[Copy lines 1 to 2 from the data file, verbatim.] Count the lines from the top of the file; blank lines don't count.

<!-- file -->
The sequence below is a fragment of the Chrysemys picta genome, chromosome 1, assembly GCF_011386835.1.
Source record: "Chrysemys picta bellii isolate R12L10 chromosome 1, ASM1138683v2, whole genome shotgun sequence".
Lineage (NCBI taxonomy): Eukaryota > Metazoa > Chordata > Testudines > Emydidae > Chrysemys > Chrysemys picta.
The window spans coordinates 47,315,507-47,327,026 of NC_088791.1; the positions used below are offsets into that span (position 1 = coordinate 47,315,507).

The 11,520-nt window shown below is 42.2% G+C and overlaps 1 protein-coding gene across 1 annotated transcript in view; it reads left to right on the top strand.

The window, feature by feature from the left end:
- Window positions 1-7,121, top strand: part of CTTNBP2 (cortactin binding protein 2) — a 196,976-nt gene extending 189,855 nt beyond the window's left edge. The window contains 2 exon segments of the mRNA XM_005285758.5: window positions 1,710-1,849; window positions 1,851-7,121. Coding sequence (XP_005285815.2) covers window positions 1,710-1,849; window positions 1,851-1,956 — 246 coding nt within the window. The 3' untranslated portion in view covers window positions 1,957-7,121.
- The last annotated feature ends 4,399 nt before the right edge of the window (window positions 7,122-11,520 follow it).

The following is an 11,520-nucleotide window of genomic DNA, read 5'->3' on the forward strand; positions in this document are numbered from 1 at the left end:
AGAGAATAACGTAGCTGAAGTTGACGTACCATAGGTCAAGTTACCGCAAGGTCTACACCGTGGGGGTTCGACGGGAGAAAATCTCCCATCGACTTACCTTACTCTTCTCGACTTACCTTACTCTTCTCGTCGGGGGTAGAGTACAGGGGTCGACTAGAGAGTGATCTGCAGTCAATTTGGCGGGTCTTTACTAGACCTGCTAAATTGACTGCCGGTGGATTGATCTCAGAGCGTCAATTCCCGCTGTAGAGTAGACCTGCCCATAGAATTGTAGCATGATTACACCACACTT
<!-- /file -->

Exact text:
The sequence below is a fragment of the Chrysemys picta genome, chromosome 1, assembly GCF_011386835.1.
Source record: "Chrysemys picta bellii isolate R12L10 chromosome 1, ASM1138683v2, whole genome shotgun sequence".